El Hijo Pródigo (the Prodigal Son) * This article originally appeared online at Konch Magazine (ishmaelreedpub.com) This is the story of a notorious Cuban American gangster named Jose Miguel Battle. In Cuba, his last name was spelled Batlle and pronounced Bat-ye, but once in the … Continue reading LETTER FROM MADRID
Mad Dog Sullivan has passed away in prison after a long bout with cancer. Some will not be sorry to see him go. He was a professional contract killer for the Mob who may have whacked over 20 people, mostly other gangsters. He is also … Continue reading Death of a Mad Dog
Let’s Make a Deal In Beantown, the indictment and upcoming trial of retired FBI agent Robert Fitzpatrick on perjury charges is a vindictive prosecution designed to intimidate potential whistleblowers and rewrite history. By T.J. English In November 2015, six months after former FBI agent Robert … Continue reading BULLSHIT IN BOSTON #2
ANGELS WITH DIRTY FACES
Three Stories of Crime, Prison, and Redemption
A few years ago, a friend of mine informed me that a young activist and writer had struck up a relationship with James McElroy, a feared hit man for the Westies. Having devoted a number of years to researching and writing a book about the Westies, I was curious.
McElroy was one of the most notorious members of that violent crew. He was not known for his brains; he was the gang’s muscle. Jimmy Mac, as he was known to his friends and criminal associates, probably had administered more beatings and killed more people than he could remember. In the universe of would-be, could-be and wanna-be gangsters, McElroy was OG through and through.
For those who might not know, the Westies were a hyper-violent Irish American gang that existed in Hell’s Kitchen, on the West Side of Manhattan, from the mid-1970s to the late-1980s, until they were put out of business in a big federal racketeering trial. While writing the book The Westies, which was published in 1990, I had attempted to interview Jimmy Mac. I knew it was highly unlikely that he or his lawyer would give their consent. McElroy was incarcerated at the time and in the midst of the Westies trial, which lasted six months from September 1988 and into 1989. Eventually, McElroy, along with eight other defendants, was convicted. He was given a sentence of 75 years to life in prison, with no opportunity of parole.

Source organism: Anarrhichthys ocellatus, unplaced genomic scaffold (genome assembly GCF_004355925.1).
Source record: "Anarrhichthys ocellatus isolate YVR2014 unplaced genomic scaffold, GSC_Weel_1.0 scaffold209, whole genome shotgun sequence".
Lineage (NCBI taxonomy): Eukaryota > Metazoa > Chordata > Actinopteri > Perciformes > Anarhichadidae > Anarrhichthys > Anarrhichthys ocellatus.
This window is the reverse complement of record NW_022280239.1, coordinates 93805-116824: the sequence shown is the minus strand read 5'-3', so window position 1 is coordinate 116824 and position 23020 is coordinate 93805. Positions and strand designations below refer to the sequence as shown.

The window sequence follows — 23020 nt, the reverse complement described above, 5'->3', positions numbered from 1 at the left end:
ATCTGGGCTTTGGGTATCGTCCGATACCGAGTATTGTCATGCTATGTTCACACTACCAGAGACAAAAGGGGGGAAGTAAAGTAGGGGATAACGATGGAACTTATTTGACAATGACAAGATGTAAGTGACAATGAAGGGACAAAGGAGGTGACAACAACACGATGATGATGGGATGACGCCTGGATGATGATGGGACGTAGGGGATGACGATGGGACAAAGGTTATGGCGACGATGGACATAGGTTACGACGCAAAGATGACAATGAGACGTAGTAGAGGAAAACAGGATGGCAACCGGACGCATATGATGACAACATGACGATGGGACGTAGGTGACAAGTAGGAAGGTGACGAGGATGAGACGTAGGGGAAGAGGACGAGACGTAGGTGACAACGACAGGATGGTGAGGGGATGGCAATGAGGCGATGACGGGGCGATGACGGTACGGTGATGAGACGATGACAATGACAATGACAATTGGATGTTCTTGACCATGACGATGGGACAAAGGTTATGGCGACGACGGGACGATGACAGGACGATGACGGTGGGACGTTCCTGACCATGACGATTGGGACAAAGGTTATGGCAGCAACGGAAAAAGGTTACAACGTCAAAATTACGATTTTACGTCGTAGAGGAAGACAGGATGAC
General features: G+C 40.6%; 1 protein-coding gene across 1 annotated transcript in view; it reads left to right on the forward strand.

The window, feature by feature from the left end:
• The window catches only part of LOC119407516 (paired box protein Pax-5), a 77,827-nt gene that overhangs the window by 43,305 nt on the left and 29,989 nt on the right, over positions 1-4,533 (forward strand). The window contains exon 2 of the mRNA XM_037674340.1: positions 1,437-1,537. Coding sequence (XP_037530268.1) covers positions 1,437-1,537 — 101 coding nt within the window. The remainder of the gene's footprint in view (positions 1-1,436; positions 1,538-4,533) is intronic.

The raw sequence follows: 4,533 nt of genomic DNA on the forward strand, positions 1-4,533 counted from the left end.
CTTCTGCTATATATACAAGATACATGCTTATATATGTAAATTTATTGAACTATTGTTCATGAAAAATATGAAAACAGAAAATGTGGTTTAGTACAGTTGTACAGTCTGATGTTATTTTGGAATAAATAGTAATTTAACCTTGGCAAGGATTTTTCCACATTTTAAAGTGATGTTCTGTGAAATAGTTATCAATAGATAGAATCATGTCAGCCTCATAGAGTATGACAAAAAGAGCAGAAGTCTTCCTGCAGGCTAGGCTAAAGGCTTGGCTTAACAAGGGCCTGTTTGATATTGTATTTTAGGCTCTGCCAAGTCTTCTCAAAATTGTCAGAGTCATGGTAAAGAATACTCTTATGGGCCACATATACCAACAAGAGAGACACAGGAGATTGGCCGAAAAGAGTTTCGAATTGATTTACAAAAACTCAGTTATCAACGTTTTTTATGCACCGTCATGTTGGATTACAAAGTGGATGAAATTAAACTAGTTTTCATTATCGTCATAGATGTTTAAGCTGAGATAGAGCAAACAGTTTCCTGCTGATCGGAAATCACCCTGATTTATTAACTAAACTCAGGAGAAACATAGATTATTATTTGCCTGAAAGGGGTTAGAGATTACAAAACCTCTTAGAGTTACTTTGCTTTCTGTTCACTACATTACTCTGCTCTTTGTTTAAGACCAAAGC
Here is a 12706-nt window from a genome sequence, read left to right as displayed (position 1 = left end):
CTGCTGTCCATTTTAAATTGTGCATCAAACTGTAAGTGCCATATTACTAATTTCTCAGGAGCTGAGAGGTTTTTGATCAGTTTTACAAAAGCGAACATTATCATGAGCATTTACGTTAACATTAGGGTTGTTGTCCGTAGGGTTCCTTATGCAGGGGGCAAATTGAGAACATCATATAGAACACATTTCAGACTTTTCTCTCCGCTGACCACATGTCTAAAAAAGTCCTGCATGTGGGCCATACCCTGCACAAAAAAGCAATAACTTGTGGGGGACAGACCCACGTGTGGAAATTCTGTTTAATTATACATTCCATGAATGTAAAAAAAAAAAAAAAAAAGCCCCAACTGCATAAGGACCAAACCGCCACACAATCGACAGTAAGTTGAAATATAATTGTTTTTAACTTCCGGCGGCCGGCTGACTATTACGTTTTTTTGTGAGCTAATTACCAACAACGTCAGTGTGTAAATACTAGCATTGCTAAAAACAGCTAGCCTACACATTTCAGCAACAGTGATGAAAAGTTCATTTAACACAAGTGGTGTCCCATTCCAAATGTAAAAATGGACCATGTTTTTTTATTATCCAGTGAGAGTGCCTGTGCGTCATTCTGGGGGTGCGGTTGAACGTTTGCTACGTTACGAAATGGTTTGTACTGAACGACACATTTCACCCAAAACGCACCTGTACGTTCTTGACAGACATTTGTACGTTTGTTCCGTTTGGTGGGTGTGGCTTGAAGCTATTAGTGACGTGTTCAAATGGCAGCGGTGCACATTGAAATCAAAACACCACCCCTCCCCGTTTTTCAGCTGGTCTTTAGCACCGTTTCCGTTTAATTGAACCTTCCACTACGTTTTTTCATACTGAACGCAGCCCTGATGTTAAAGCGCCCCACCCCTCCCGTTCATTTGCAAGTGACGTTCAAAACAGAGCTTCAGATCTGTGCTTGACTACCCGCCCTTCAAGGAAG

Much of what I knew about Jimmy Mac came from courtroom testimony (gang member Billy Beattie, in particular, had a lot to say about McElroy on the witness stand, as did an old-time neighborhood loanshark turned witness named Tony Lucich). But most of what I knew came from extensive interviews with Mickey Featherstone, the No. 2 man in the gang, who admired Jimmy Mac but also realized that he was a very dangerous and capable killer.
Most of what I knew about McElroy was second hand, which is why I was so intrigued to hear that a writer had spent time visiting him in prison and was planning to write about it. And there were a couple other things that added to the intrigue – the writer in question was a woman, and she was African American.
From what I knew of McElroy, he was likely an old school misogynist and possibly a racist as well.
Walidah Imarisha is the writer’s name, and the project she was working on is now a book called Angels With Dirty Faces, published last month by AK Press and the Institute for Anarchist Studies (the title of the book comes from the iconic Jimmy Cagney movie, first released in 1938).
I met Walidah about a year and a half before the book was officially published. In October 2014, we were both invited to speak at the Howard Zinn Book Fair held in San Francisco and organized by the esteemed activist and author James Tracy.